Hemmings Motor News Blog Blog

Hemmings Motor News Blog

Hemmings Motor News has been around since 1954. We're proud of our heritage, but we're also more than the Hemmings full of classifieds that your father subscribed to. Aside from new editorial content every month in Hemmings, we have three monthly magazines: Hemmings Muscle Machines, Hemmings Classic Car and Hemmings Sports and Exotic Car.

While our editors traverse the country to find the best content for those magazines, we find other oddities related to the old-car hobby that we really had no place for - until now. With this blog, we're giving you a behind-the-scenes look at what we see and what we do during the course of putting out some of the finest automotive magazines you'll ever read.

Previous in Blog: A Brief History of Biofuels, From the Civil War to Today   Next in Blog: Highland Park Plant, Birthplace of Ford’s Moving Assembly Line, Eyed for Preservation
Close
Close
Close

Cars of Futures Past: Stout Scarab

Posted July 18, 2013 8:00 AM by dstrohl
Pathfinder Tags: Concept future prototype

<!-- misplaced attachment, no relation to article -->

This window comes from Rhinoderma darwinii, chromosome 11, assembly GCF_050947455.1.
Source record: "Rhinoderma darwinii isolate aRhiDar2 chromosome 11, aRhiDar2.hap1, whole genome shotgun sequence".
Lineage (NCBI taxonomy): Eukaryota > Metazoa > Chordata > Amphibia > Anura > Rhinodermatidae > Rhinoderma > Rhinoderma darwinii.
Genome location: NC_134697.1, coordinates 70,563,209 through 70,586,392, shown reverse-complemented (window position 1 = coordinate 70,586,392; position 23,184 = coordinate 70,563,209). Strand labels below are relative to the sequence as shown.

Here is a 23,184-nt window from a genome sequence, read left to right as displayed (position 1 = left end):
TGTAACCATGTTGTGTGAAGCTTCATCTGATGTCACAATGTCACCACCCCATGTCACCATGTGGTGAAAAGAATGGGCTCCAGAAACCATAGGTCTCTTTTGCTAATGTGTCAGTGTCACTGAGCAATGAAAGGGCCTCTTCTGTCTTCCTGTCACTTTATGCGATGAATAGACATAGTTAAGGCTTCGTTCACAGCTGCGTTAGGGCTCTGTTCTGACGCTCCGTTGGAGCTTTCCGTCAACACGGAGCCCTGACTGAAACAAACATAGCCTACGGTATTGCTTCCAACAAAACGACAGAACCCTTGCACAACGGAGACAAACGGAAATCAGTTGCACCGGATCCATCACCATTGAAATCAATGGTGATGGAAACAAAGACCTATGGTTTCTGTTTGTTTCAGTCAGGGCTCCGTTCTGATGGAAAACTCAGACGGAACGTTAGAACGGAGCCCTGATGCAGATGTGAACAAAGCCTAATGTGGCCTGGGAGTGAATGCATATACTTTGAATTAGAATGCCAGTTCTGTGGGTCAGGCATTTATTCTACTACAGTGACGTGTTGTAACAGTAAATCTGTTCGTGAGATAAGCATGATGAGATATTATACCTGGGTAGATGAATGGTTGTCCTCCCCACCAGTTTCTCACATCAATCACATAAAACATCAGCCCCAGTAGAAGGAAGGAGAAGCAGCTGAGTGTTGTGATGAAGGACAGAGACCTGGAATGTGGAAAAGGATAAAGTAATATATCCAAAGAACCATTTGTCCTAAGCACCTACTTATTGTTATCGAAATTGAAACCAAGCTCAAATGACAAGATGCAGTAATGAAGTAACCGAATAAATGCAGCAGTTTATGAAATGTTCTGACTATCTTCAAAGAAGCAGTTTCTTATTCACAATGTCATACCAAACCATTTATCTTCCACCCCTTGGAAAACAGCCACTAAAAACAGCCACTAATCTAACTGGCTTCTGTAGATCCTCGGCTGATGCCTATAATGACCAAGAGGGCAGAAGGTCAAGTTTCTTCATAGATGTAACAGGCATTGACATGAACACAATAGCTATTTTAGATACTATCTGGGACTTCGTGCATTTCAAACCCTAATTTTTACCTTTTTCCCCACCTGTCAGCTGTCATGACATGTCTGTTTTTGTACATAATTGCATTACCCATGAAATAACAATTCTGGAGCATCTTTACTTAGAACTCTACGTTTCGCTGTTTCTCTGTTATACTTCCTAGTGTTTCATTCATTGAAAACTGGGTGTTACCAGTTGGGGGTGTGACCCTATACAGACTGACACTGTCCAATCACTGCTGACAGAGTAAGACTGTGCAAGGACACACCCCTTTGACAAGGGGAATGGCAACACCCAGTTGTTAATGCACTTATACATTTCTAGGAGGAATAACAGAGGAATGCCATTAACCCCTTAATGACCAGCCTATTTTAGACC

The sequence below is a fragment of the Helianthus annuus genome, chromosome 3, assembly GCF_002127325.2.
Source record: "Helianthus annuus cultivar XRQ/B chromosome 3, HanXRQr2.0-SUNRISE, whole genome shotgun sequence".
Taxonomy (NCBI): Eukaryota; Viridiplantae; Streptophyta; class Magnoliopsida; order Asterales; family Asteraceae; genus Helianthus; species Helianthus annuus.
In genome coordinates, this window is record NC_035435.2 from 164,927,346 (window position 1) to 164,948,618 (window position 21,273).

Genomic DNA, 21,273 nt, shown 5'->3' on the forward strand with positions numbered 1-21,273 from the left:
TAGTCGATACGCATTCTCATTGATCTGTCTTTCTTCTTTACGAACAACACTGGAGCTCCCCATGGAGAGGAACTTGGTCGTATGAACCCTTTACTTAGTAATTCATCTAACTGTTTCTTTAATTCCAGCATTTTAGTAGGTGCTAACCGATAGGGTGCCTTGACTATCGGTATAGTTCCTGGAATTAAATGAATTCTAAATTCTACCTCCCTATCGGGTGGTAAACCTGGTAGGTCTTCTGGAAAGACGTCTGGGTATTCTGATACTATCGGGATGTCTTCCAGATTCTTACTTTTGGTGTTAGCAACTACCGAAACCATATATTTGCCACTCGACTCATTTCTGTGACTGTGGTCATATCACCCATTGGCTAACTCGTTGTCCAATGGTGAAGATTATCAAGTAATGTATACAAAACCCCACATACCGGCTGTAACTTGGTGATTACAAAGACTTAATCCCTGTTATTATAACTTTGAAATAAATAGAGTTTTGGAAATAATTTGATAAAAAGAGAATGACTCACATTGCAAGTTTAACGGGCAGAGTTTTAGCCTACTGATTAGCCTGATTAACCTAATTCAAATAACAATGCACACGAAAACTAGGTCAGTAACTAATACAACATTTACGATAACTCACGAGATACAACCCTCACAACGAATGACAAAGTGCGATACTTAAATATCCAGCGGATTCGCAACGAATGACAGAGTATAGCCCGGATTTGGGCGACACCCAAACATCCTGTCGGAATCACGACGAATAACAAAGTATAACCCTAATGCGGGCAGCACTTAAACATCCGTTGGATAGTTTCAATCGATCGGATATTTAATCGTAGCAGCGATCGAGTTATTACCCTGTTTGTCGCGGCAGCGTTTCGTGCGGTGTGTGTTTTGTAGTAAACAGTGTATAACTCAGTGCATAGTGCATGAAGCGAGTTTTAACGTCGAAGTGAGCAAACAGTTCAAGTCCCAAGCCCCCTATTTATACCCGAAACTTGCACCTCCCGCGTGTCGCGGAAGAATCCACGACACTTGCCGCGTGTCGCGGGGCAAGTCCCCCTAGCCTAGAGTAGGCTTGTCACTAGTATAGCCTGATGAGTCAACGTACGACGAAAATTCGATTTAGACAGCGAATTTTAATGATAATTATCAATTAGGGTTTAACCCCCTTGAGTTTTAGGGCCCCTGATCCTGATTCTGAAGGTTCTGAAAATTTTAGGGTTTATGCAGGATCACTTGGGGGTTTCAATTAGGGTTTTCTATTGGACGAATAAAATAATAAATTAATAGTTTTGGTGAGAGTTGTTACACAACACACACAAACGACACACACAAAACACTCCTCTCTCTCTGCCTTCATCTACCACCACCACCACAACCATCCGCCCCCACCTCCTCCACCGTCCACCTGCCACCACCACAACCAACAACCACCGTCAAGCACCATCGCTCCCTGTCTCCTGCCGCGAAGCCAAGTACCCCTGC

William Stout wasn't just an automotive engineer. In fact, the man billed as the "father of modern aviation" had a series of aeronautical credits to his name, including the first commercially available monoplane with a cantilevered, internally braced wing (known as the "Bat Wing"). Stout was also the first to promote an all-metal airplane, viewing this as a superior alternative to the stretched-fabric-over-wood-frame construction so popular in the early decades of the 20th Century. Ultimately, however, Stout thrived on taking existing designs and improving upon them, and the lessons he learned from aeronautical engineering ultimately led him to design one of the most remarkable vehicles of the 20th century: the Stout Scarab.

Read the full article here.

Reply

Interested in this topic? By joining CR4 you can "subscribe" to
this discussion and receive notification when new comments are added.

Previous in Blog: A Brief History of Biofuels, From the Civil War to Today   Next in Blog: Highland Park Plant, Birthplace of Ford’s Moving Assembly Line, Eyed for Preservation

Advertisement